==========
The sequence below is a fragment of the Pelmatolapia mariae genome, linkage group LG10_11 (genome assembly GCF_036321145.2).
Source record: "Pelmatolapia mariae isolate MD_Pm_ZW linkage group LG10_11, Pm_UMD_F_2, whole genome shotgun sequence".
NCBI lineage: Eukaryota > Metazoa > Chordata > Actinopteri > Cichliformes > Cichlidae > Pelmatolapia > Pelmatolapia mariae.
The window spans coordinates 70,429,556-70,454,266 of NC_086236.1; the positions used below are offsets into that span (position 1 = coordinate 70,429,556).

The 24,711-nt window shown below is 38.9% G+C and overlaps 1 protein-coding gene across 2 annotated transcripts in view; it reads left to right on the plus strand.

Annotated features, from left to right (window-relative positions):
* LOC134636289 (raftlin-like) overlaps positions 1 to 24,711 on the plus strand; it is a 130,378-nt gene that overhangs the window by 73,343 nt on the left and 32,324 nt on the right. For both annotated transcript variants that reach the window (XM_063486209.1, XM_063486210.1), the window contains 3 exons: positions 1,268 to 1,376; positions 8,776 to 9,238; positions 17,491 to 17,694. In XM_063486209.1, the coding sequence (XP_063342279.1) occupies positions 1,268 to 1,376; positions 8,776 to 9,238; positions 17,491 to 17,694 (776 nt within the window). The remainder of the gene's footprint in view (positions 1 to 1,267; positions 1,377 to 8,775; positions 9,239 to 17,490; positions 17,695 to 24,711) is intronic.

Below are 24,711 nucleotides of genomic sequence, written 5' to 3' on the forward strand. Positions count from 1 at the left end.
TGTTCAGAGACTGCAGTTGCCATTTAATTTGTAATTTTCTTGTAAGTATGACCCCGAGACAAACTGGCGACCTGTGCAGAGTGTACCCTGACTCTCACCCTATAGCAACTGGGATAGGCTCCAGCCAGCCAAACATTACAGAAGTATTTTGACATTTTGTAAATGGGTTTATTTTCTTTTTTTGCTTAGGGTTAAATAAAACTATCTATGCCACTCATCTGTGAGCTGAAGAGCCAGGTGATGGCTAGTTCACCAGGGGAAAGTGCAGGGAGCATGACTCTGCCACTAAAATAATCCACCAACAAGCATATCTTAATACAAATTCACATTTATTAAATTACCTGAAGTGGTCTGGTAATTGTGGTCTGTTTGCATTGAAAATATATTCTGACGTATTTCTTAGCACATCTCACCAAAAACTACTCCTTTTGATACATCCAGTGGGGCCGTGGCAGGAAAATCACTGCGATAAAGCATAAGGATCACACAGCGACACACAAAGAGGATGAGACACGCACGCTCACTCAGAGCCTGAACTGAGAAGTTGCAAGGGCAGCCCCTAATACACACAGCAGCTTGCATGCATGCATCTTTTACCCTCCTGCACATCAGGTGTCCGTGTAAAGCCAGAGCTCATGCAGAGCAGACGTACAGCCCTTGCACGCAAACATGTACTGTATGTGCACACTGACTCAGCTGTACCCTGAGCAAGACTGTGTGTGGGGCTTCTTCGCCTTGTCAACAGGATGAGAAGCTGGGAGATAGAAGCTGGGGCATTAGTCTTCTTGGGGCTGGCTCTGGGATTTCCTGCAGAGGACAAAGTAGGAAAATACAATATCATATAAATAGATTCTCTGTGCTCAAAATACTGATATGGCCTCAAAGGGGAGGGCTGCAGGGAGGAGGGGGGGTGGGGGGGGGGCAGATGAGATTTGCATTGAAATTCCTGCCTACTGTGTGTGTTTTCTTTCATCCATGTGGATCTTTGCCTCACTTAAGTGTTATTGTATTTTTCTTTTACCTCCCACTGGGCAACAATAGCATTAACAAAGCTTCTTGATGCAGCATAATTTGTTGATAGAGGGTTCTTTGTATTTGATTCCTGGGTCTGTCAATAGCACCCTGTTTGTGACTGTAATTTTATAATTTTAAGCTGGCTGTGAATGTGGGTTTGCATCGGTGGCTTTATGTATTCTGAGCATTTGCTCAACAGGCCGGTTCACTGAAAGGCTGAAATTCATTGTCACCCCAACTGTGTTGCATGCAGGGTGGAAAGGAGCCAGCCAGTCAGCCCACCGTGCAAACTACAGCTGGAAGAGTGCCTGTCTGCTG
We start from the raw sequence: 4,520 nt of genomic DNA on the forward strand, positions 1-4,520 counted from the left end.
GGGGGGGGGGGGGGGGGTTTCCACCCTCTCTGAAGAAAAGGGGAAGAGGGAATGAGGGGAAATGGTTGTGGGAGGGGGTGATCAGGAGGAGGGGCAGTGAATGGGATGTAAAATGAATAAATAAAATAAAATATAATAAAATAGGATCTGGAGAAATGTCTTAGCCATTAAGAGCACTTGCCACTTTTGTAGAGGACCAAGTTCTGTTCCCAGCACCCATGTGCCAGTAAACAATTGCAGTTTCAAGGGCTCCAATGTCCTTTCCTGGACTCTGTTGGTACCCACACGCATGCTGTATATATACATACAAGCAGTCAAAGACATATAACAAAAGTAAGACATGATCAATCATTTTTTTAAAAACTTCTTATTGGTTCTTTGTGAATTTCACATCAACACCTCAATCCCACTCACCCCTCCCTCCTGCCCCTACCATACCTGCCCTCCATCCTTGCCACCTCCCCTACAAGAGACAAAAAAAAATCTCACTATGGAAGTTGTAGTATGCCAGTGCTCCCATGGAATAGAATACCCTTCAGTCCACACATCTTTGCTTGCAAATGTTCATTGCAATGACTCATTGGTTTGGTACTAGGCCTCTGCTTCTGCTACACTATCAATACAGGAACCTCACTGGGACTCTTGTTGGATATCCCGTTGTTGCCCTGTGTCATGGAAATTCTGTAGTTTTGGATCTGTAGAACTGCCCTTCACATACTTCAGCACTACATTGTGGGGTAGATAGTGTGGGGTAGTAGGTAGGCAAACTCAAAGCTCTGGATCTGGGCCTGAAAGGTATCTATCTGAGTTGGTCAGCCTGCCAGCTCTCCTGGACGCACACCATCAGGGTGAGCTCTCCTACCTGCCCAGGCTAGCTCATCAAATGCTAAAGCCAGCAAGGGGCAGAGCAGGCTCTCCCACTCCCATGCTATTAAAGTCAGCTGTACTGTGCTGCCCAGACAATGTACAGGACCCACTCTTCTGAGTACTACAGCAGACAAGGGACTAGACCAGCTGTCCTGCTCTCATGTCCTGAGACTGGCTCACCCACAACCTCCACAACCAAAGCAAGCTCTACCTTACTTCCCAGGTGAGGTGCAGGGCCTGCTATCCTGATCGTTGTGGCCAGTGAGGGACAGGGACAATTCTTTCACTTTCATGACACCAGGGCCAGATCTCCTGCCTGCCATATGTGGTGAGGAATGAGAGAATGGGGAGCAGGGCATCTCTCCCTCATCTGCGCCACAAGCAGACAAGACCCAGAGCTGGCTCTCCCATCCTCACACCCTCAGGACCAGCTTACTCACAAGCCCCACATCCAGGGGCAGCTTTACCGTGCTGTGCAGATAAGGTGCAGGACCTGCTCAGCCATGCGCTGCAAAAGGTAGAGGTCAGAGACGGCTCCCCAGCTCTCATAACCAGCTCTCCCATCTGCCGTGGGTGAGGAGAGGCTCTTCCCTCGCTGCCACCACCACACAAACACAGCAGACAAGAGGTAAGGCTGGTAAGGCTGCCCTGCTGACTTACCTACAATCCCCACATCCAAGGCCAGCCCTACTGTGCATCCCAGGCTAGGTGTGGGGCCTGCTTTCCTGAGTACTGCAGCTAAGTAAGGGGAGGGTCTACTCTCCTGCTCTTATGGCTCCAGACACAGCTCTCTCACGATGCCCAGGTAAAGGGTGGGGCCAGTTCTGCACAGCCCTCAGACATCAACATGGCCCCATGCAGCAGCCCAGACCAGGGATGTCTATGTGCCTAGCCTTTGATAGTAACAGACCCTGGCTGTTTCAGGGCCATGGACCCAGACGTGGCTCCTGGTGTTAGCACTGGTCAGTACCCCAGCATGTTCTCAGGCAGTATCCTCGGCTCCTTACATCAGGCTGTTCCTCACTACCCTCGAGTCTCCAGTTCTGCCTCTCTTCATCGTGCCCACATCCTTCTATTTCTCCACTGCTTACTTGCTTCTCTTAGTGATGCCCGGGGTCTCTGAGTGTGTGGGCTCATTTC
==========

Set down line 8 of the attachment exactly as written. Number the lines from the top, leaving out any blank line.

Below are 24,711 nucleotides of genomic sequence, written 5' to 3' on the forward strand. Positions count from 1 at the left end.